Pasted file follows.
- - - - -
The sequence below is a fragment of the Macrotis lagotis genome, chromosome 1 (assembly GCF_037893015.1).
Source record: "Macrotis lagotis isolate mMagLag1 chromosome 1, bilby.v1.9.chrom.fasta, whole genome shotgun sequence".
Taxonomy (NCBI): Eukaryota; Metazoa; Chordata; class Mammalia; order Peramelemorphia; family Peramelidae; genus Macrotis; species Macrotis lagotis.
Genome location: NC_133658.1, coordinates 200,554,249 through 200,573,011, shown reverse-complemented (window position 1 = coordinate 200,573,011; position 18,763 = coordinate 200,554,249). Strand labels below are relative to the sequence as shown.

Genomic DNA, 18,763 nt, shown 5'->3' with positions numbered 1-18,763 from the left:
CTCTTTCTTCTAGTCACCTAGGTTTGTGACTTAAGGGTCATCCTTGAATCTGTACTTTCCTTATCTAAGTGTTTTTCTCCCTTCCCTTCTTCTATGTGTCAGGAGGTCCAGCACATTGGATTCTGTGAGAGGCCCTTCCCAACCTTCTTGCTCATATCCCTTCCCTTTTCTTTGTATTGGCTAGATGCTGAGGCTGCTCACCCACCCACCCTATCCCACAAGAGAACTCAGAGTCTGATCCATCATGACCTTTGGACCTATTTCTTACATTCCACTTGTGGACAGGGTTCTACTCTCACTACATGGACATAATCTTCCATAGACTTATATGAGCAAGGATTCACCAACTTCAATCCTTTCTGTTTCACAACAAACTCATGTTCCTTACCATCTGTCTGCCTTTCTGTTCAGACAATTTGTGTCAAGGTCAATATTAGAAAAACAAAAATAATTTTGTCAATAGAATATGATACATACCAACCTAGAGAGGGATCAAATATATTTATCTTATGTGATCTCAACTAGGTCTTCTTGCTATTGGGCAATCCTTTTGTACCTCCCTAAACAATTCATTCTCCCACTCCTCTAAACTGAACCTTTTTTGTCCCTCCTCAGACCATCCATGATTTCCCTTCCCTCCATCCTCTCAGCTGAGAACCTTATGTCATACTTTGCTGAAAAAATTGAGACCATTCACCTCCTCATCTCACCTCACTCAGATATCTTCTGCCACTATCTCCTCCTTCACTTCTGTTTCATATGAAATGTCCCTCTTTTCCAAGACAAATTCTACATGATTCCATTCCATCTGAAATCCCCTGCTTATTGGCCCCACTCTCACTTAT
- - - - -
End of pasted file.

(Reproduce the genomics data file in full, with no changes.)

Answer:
The sequence below is a fragment of the Macrotis lagotis genome, chromosome 1 (assembly GCF_037893015.1).
Source record: "Macrotis lagotis isolate mMagLag1 chromosome 1, bilby.v1.9.chrom.fasta, whole genome shotgun sequence".
Taxonomy (NCBI): Eukaryota; Metazoa; Chordata; class Mammalia; order Peramelemorphia; family Peramelidae; genus Macrotis; species Macrotis lagotis.
Genome location: NC_133658.1, coordinates 200,554,249 through 200,573,011, shown reverse-complemented (window position 1 = coordinate 200,573,011; position 18,763 = coordinate 200,554,249). Strand labels below are relative to the sequence as shown.

Genomic DNA, 18,763 nt, shown 5'->3' with positions numbered 1-18,763 from the left:
CTCTTTCTTCTAGTCACCTAGGTTTGTGACTTAAGGGTCATCCTTGAATCTGTACTTTCCTTATCTAAGTGTTTTTCTCCCTTCCCTTCTTCTATGTGTCAGGAGGTCCAGCACATTGGATTCTGTGAGAGGCCCTTCCCAACCTTCTTGCTCATATCCCTTCCCTTTTCTTTGTATTGGCTAGATGCTGAGGCTGCTCACCCACCCACCCTATCCCACAAGAGAACTCAGAGTCTGATCCATCATGACCTTTGGACCTATTTCTTACATTCCACTTGTGGACAGGGTTCTACTCTCACTACATGGACATAATCTTCCATAGACTTATATGAGCAAGGATTCACCAACTTCAATCCTTTCTGTTTCACAACAAACTCATGTTCCTTACCATCTGTCTGCCTTTCTGTTCAGACAATTTGTGTCAAGGTCAATATTAGAAAAACAAAAATAATTTTGTCAATAGAATATGATACATACCAACCTAGAGAGGGATCAAATATATTTATCTTATGTGATCTCAACTAGGTCTTCTTGCTATTGGGCAATCCTTTTGTACCTCCCTAAACAATTCATTCTCCCACTCCTCTAAACTGAACCTTTTTTGTCCCTCCTCAGACCATCCATGATTTCCCTTCCCTCCATCCTCTCAGCTGAGAACCTTATGTCATACTTTGCTGAAAAAATTGAGACCATTCACCTCCTCATCTCACCTCACTCAGATATCTTCTGCCACTATCTCCTCCTTCACTTCTGTTTCATATGAAATGTCCCTCTTTTCCAAGACAAATTCTACATGATTCCATTCCATCTGAAATCCCCTGCTTATTGGCCCCACTCTCACTTAT